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What is Proteomics?

Jeff Petersen
Updated May 21, 2024
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The study of the human genome is an exciting and often talked about field of research. The study of the human proteome, all the different proteins that form the human body, is less well known, but equally exciting and important. The term proteomics was coined to describe this fascinating and complex science.

Proteomics is the study of all the proteins that make up an organism. Proteomics doesn't just study the proteins themselves, but also the way they interact, the changes that they undergo, and the effects that they have within the organism. The size and complexity of the human proteome is part of what makes proteomics a very complex science.

Just as genomics starts with a mapping of the human genome, proteomics attempts to identify and evaluate the function of all the different proteins in the human body. This is a daunting task, because not only are there a huge number of proteins in the human proteome, about 400,000; but these proteins also occur in different locations within the body at different stages in a person's life, and can change within a single cell. There are a number of different methods available to proteomics scientists for studying proteins. Various types of X-ray machines are able to give proteomics researchers details of the structures of proteins. X-ray and magnetic resonance imaging (MRI) machines also allow proteomics researchers to see where the proteins occur within the body and within individual cells.

Proteomics researchers also rely on affinity chromatograph and gel electrophoresis to study individual proteins. Both methods give the proteomics researcher information about the physical dimensions of the proteins. Gel electrophoresis separates different proteins based on their size by using an electric current to move them through a gel. The larger proteins move more slowly, so in a set time, the proteins that have moved the shortest distance are larger than those that have moved further.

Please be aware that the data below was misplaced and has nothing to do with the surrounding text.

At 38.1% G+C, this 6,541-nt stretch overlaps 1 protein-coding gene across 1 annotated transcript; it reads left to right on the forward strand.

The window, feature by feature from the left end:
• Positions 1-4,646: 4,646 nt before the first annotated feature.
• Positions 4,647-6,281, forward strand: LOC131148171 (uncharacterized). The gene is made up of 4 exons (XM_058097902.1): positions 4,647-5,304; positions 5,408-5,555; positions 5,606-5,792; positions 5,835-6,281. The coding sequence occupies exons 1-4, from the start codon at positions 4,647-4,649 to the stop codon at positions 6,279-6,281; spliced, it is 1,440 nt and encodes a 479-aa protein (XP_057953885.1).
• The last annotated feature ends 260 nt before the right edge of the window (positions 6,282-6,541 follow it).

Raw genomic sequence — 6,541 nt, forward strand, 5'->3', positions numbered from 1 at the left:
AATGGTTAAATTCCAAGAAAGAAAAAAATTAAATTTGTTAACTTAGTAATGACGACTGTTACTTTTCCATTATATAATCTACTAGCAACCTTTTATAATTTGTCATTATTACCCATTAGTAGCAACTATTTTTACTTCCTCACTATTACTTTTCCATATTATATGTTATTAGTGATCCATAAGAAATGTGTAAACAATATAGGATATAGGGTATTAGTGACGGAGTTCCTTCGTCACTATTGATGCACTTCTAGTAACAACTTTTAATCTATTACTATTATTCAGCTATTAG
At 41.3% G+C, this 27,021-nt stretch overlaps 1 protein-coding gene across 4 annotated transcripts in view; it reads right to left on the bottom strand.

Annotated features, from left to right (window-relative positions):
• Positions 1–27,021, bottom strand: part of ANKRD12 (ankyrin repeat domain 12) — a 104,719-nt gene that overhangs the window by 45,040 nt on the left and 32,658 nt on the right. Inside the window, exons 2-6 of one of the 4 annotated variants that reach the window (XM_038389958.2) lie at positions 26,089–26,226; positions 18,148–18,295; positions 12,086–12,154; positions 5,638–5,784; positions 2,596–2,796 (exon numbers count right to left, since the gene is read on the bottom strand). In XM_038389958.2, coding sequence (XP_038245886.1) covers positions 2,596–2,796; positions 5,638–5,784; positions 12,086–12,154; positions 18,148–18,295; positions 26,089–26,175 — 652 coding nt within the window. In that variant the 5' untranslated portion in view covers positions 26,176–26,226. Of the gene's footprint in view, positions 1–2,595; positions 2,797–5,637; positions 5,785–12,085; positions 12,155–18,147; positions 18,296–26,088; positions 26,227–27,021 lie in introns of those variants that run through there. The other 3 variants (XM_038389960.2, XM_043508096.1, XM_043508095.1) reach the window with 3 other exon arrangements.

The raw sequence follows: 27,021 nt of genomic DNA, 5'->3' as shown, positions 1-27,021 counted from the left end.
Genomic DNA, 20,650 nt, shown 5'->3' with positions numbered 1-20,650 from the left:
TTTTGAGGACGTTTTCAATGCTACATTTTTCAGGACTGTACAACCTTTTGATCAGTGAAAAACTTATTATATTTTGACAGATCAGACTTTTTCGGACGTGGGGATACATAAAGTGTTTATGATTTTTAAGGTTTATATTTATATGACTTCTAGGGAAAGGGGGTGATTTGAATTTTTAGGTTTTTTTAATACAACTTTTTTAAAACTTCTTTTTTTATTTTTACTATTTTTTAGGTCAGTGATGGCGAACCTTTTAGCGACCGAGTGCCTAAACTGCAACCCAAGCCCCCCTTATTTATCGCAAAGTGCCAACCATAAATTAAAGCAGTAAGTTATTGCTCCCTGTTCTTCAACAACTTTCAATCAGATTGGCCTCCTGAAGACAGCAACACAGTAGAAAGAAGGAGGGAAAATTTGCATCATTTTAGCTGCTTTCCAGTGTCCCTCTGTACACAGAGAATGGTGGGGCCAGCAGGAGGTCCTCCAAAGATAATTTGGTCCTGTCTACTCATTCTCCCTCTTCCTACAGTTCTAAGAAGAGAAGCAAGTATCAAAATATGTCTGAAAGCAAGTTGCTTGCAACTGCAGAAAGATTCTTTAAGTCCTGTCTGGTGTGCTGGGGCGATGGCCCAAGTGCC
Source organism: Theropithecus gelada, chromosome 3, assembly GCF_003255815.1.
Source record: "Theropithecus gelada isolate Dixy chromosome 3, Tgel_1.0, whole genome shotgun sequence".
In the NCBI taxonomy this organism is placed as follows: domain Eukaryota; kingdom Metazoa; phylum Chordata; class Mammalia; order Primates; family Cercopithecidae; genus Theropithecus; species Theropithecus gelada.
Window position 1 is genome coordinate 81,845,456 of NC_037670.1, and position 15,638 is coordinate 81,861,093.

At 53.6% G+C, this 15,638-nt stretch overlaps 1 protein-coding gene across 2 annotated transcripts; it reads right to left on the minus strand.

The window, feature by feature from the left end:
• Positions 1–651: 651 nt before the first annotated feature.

The affinity chromatograph tells proteomics researchers which chemicals or other proteins a specific protein interacts with. The affinity chromatoraph can trap specific substances, allowing the proteomics researcher to wash away unwanted material. By trapping a specific protein, scientists can separate the other material, including the chemicals or other proteins that the target protein interacts with.

Proteomics is still a relatively new field, and as you can see, it is quite complex. Scientists researching proteomics have the opportunity to discover untold information about the human proteome. Only the future will tell us just what scientific and medical advances proteomics may bring.

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Jeff Petersen
By Jeff Petersen
Jeff Petersen is a freelance writer, short story author, and novelist based in Berkeley, California. He earned his B.A. in English and Creative Writing from Creighton University and loves putting his skills to work creating captivating content for All The Science. Jeff's articles cover a broad range of subjects, keeping readers informed and entertained with his insightful writing style.
Discussion Comments
By allenJo — On Jun 30, 2011

I saw a program on television which talked about how pharmaceutical companies come up with new drugs and vaccines to combat disease. The show discussed relevant technology like mass spectrometry, which is used to study enzymes and proteins, as well as the field of proteomic research.

One of the things they pointed out was that they can isolate different proteins that are responsible for diseases. They use advanced computer imaging proteome software that displays the individual proteins and then helps to create the “recipe” for the correct drug that will attack that protein, thereby combating the disease.

I thought the whole show was fascinating, and quite revealing. There is a whole new world which exists in molecular proteomics, and it’s paving the way for cures to many diseases.

Jeff Petersen
Jeff Petersen
Jeff Petersen is a freelance writer, short story author, and novelist based in Berkeley, California. He earned his B.A....
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